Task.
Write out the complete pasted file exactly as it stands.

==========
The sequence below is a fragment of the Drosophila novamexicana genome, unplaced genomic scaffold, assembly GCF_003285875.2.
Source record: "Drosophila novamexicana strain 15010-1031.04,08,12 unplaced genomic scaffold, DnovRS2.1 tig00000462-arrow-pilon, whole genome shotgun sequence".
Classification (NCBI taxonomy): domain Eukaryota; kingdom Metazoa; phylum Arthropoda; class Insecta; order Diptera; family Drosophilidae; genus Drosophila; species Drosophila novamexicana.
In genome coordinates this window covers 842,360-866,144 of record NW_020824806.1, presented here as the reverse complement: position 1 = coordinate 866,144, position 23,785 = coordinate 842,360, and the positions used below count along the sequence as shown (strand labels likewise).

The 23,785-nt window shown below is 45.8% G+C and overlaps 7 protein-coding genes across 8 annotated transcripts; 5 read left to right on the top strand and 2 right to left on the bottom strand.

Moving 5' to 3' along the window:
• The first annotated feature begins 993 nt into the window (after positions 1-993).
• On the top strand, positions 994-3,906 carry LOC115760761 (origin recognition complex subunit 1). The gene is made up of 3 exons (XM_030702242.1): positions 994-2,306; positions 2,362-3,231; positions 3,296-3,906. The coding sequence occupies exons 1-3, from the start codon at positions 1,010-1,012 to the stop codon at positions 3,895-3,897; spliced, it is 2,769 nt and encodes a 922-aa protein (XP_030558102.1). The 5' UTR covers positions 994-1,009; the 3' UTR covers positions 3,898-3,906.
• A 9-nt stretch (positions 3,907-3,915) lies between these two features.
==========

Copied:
The sequence below is a fragment of the Drosophila novamexicana genome, unplaced genomic scaffold, assembly GCF_003285875.2.
Source record: "Drosophila novamexicana strain 15010-1031.04,08,12 unplaced genomic scaffold, DnovRS2.1 tig00000462-arrow-pilon, whole genome shotgun sequence".
Classification (NCBI taxonomy): domain Eukaryota; kingdom Metazoa; phylum Arthropoda; class Insecta; order Diptera; family Drosophilidae; genus Drosophila; species Drosophila novamexicana.
In genome coordinates this window covers 842,360-866,144 of record NW_020824806.1, presented here as the reverse complement: position 1 = coordinate 866,144, position 23,785 = coordinate 842,360, and the positions used below count along the sequence as shown (strand labels likewise).

The 23,785-nt window shown below is 45.8% G+C and overlaps 7 protein-coding genes across 8 annotated transcripts; 5 read left to right on the top strand and 2 right to left on the bottom strand.

Moving 5' to 3' along the window:
• The first annotated feature begins 993 nt into the window (after positions 1-993).
• On the top strand, positions 994-3,906 carry LOC115760761 (origin recognition complex subunit 1). The gene is made up of 3 exons (XM_030702242.1): positions 994-2,306; positions 2,362-3,231; positions 3,296-3,906. The coding sequence occupies exons 1-3, from the start codon at positions 1,010-1,012 to the stop codon at positions 3,895-3,897; spliced, it is 2,769 nt and encodes a 922-aa protein (XP_030558102.1). The 5' UTR covers positions 994-1,009; the 3' UTR covers positions 3,898-3,906.
• A 9-nt stretch (positions 3,907-3,915) lies between these two features.